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St. Peter alfo, when addreffing an exhortation to the minifters of the Chriftian church, and defigning to apprise them of the full dignity of their office, as an incitement to greater activity, writes thus:"The elders which are among you I exhort, who "alfo am an elder, and a witness of the sufferings of "Chrift, and also a partaker of the glory which fhall be revealed: feed the flock of Chrift which is

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among you, taking the oversight thereof, not by "constraint, but willingly; not for filthy lucre, but "of a ready mind; neither as being lords over "God's heritage, but being enfamples to the flock; " and when the chief fhepherd fhall appear, ye fhall "receive a crown of glory which fadeth not away."

I Cor. xv. 8.

i 1 Peter v. 1, &c.


Here is a due sense of the dignity of the minifteriał character, and the reward which will attend its faithful discharge; but furely this is combined, not only with fuch difinterestedness as precludes all fufpicion of deceit, but with fuch humility and calmness as is entirely free from the pride and the extravagance of fanaticifm.

Finally, if we compare the writings of the apostles, even fuch parts of them as frequently and strongly inculcate the most mysterious doctrines of the gofpel, with the compofitions of thofe fanatics, who in after ages corrupted and difgraced Christianity, nothing is more striking than the wide difference in manner, even where the fame doctrines form the fubject of both. In the one, what calmnefs, what dignity, what humility, what charity, to those who differ from them what earnest zeal to promote virtue and brotherly love; in the other, what heat and extravagance, what self-exaltation and bitterness, what direct condemnation of all who deny or even difpute their imperious dogmas. In a word, how plainly does the one prove itself the offspring of that wisdom which "defcended from above, which is full of mercy and "good fruits;" while the other betrays the influence of spiritual delufion working on spiritual pride, and difplaying in its effects foul marks of the earthly and corrupted fource from whence it fprings.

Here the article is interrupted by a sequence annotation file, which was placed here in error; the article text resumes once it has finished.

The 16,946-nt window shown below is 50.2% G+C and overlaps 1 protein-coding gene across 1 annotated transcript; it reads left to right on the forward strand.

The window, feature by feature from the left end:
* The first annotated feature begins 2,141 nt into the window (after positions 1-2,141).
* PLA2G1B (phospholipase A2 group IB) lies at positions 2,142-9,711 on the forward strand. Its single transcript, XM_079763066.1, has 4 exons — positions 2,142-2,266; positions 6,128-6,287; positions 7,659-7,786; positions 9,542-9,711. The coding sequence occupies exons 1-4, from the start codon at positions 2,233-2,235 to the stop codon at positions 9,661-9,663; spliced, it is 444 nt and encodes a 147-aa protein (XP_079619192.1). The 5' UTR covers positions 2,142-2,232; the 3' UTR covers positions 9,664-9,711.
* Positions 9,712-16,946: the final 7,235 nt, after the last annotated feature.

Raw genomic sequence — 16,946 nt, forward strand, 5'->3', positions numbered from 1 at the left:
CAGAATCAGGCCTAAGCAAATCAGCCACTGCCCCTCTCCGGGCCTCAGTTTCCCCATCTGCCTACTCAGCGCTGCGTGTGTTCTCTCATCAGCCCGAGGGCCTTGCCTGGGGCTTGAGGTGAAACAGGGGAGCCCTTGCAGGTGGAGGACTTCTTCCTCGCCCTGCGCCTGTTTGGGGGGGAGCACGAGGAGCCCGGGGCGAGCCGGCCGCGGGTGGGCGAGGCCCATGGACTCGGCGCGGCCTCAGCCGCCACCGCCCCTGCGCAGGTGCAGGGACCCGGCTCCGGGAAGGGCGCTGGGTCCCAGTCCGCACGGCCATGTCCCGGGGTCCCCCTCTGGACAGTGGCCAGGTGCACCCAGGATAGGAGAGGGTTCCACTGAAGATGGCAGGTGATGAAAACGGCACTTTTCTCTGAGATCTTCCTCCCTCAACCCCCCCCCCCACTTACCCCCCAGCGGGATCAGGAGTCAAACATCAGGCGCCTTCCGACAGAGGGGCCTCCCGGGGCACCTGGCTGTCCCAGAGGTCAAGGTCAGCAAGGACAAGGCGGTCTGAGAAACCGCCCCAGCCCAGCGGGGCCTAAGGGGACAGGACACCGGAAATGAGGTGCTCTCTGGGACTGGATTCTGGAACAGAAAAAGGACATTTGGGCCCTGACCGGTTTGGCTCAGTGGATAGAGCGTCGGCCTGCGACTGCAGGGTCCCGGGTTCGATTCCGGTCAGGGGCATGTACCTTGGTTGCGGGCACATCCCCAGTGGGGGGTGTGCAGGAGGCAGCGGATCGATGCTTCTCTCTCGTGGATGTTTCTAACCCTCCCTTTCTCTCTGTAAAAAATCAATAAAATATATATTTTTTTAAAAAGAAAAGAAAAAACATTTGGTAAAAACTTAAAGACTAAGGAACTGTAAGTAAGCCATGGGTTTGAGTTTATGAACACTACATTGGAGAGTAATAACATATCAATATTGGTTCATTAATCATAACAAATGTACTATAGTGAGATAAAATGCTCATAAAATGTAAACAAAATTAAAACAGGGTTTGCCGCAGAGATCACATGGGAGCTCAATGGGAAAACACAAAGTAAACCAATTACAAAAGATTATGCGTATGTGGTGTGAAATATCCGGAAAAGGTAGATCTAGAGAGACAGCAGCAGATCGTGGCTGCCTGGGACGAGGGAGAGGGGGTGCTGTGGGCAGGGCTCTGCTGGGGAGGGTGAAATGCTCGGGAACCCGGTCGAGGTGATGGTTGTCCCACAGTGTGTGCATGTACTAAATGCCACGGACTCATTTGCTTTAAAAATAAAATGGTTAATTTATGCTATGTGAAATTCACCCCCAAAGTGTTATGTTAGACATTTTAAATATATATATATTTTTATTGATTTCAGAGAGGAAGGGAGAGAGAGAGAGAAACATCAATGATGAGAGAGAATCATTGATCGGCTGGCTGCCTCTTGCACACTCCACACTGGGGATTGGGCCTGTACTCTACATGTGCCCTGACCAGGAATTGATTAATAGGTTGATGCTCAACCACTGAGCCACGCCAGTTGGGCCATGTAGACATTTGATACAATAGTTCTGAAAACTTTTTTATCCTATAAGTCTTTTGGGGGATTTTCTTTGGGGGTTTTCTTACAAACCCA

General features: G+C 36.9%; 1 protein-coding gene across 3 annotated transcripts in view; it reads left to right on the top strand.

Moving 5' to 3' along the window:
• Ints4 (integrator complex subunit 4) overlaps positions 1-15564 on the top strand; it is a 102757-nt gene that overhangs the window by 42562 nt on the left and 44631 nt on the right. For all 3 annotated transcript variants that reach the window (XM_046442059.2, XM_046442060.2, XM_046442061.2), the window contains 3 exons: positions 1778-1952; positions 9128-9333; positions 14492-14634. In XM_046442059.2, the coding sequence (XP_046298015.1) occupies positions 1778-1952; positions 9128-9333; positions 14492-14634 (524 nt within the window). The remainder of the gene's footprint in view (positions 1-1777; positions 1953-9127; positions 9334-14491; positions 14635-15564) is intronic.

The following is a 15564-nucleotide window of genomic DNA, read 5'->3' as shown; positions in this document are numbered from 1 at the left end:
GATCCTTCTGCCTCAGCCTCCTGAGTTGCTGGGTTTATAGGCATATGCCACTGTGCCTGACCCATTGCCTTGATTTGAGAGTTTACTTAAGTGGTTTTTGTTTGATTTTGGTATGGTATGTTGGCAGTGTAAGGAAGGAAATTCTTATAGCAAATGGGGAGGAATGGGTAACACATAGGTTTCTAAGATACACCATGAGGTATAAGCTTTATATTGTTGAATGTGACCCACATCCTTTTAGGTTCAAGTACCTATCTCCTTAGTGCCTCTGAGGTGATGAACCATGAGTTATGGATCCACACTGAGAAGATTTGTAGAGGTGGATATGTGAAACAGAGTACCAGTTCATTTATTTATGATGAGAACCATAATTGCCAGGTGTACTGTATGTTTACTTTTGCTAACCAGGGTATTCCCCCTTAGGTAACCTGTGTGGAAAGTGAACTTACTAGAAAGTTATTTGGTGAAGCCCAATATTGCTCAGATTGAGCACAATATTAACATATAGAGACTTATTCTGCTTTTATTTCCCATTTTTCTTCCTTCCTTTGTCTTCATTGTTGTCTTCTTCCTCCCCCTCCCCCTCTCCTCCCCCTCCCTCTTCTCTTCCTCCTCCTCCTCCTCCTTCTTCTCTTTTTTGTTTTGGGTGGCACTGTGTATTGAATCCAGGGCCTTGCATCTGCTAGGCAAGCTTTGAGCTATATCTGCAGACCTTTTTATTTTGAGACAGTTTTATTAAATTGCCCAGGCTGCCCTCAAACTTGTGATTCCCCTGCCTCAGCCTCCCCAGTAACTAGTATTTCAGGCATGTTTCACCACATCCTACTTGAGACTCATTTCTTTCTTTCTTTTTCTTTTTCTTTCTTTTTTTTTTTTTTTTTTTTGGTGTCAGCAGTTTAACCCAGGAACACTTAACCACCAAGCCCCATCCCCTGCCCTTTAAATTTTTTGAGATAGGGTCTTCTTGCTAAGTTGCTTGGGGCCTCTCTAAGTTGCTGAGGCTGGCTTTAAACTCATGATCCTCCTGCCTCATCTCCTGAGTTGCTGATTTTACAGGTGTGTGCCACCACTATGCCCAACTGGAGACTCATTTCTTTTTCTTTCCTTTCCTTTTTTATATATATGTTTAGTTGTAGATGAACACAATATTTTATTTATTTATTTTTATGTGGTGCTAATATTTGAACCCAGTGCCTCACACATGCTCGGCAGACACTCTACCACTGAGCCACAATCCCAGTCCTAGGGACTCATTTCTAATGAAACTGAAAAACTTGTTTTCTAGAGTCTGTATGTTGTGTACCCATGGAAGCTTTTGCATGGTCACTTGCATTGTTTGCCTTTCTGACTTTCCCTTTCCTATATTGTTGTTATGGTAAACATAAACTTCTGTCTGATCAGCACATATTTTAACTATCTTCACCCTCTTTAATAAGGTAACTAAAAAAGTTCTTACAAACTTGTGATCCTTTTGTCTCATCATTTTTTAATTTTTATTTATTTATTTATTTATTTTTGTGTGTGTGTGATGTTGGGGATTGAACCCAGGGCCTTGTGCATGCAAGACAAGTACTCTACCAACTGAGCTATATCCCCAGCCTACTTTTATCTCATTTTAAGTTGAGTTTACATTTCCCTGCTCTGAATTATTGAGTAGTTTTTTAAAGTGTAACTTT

WE have now examined the various circumstances

which would have detected the influence of enthufiafm in the first teachers of Christianity, if it had in any degree existed; and it has, I truft, appeared that they were totally exempt from its dominion. The FACTS which determined them to follow their Lord during his life, and after his death to maintain his refurrection and divinity, were fo plain and certain, fo contrary to their original expectations, and received with fuch flownefs and caution, as fully exempt the apostles from all suspicion of being the dupes of delufion and credulity. We have also seen that the miracles which they wrought to convert men to the belief of the gofpel were fo great and unquestionable, the proofs they employed so just and consistent, that no fanaticism could have gained credit to fuch facts or fuggested such reasonings.

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And as they were thus evidently free from the two effential and leading characters of enthufiafm, credulity and dogmatifm, fo alfo they betray none of those minuter marks of weakness or extravagance which detect that want of difcretion and foberness of mind ever attendant on fanaticifm. Their CONDUCT difcovers nothing of the melancholy, the aufterity, or